International edition
June 25, 2021

Just 2.1 %

Macau has fourth lowest jobless rate worldwide

(Macau).- According to data released by the Statistics and Census Service, unemployment rate for the October-December period went down by 0.2 points to just 2.1 %, a figure that most economists consider full employment. Macau also has the fourth lowest jobless rate in the world.


he local unemployment rate dropped for the third consecutive month to reach 2.1 %  at the end of December, the lowest in almost 18 years.

This figure is the lowest since 1993, during the Portuguese Administration, and places the MSAR among the top countries and territories in the world. If included in a list of countries published by Trading Economics website, Macau would rank fourth in unemployment rate, just behind oil-rich Qatar (0.6 percent) and two regional rivals, Thailand (0.7 percent) and Singapore (two percent).

The jobless rate of local residents remained higher than the overall figure, but also decreased by 0.6 points to 2.7 percent – also the lowest since DSEC began collecting data, in 2008.

On the other hand the median monthly wage held stable at us$ 1,224 but the median salary of local residents grew by us$ 122.4 to us$ 1.469 in the last quarter. The unemployment drop is explained by the creation of 3,300 new jobs, mainly in the gaming industry and the hotel sector. On the contrary, the number of workers in restaurants and retail trade decreased.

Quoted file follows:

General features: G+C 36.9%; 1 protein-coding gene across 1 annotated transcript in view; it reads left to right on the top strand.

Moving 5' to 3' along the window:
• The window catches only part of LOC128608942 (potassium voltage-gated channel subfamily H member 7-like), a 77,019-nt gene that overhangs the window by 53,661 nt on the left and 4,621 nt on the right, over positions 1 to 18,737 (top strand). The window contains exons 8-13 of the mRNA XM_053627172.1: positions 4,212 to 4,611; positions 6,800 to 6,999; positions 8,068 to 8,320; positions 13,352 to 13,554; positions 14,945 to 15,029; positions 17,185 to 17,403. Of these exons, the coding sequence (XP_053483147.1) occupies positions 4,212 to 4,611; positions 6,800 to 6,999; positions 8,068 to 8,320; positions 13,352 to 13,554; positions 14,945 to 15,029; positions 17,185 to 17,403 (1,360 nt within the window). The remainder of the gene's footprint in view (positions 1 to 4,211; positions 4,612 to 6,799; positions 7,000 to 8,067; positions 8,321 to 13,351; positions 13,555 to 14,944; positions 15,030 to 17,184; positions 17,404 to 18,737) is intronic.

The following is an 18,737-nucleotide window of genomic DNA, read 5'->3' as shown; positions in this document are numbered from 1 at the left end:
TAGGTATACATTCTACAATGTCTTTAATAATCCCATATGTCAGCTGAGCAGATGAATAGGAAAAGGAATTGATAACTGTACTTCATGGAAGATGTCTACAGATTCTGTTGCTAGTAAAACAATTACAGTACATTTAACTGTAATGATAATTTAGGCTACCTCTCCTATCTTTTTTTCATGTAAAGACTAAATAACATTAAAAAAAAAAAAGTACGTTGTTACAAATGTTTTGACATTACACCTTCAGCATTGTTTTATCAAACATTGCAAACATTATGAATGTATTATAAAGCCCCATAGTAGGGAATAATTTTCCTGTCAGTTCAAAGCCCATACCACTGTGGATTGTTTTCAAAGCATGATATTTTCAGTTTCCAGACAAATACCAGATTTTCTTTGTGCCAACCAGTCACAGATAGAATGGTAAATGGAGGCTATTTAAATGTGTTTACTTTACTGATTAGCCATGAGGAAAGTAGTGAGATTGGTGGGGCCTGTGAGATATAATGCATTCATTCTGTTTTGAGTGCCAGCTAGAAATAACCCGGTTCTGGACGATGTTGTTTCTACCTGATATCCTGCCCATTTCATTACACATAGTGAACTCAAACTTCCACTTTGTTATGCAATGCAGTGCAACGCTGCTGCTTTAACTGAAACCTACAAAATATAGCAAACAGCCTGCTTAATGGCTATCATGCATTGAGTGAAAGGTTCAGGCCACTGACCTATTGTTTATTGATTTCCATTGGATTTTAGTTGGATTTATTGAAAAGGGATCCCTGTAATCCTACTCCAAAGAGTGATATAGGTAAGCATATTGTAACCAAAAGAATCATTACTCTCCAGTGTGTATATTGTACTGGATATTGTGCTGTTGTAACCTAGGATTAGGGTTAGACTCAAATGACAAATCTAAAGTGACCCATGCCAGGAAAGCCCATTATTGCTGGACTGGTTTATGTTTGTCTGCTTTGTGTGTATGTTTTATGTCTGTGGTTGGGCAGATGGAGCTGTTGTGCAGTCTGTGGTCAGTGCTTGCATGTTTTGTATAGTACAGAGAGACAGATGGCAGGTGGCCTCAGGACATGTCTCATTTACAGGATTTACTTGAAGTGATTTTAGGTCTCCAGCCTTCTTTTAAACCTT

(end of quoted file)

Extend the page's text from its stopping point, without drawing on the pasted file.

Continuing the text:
More workers

At the end of last month there were about 339,800 people working in Macau, a new record high. The boost mainly came as more women joined the labour market, taking its participation rate to 68 percent, up by 0.6 points. The percentage of men who are working also rose by 0.3 points to 78.4 percent.

Meanwhile the number of jobless decreased by 600 from the previous period to 7,400 – the lowest in almost 13 years. A significant part of the jobless, 12.4 percent, were fresh labour force entrants searching for their first job, down by 2.9 points. The underemployed rate – percentage of people working in jobs below their qualifications or who can only find part-time work – dropped by 0.2 points to just 0.9 percent.

The unemployment drop is even more impressive considering that the working-age population increased by 2,700 to hit a highest-ever figure of 347,200 in the October-December period. With economic growth expected to continue the working-age population could rise by 10 percent in 2012, Francis Tam said last November.

The financial regulator also expects the unemployment news to remain positive. In a report released last week, the Monetary Authority said it expects the jobless rate to remain around 2.3 percent.

However, the government remains cautious about a possible cooling down of the economy and its impact on the job market. Last month the director of the Labour Affairs Bureau vowed to roll out measures to protect local workers’ jobs if necessary, while easing the importation of labour to meet the needs of small and medium-sized enterprises (SME). 

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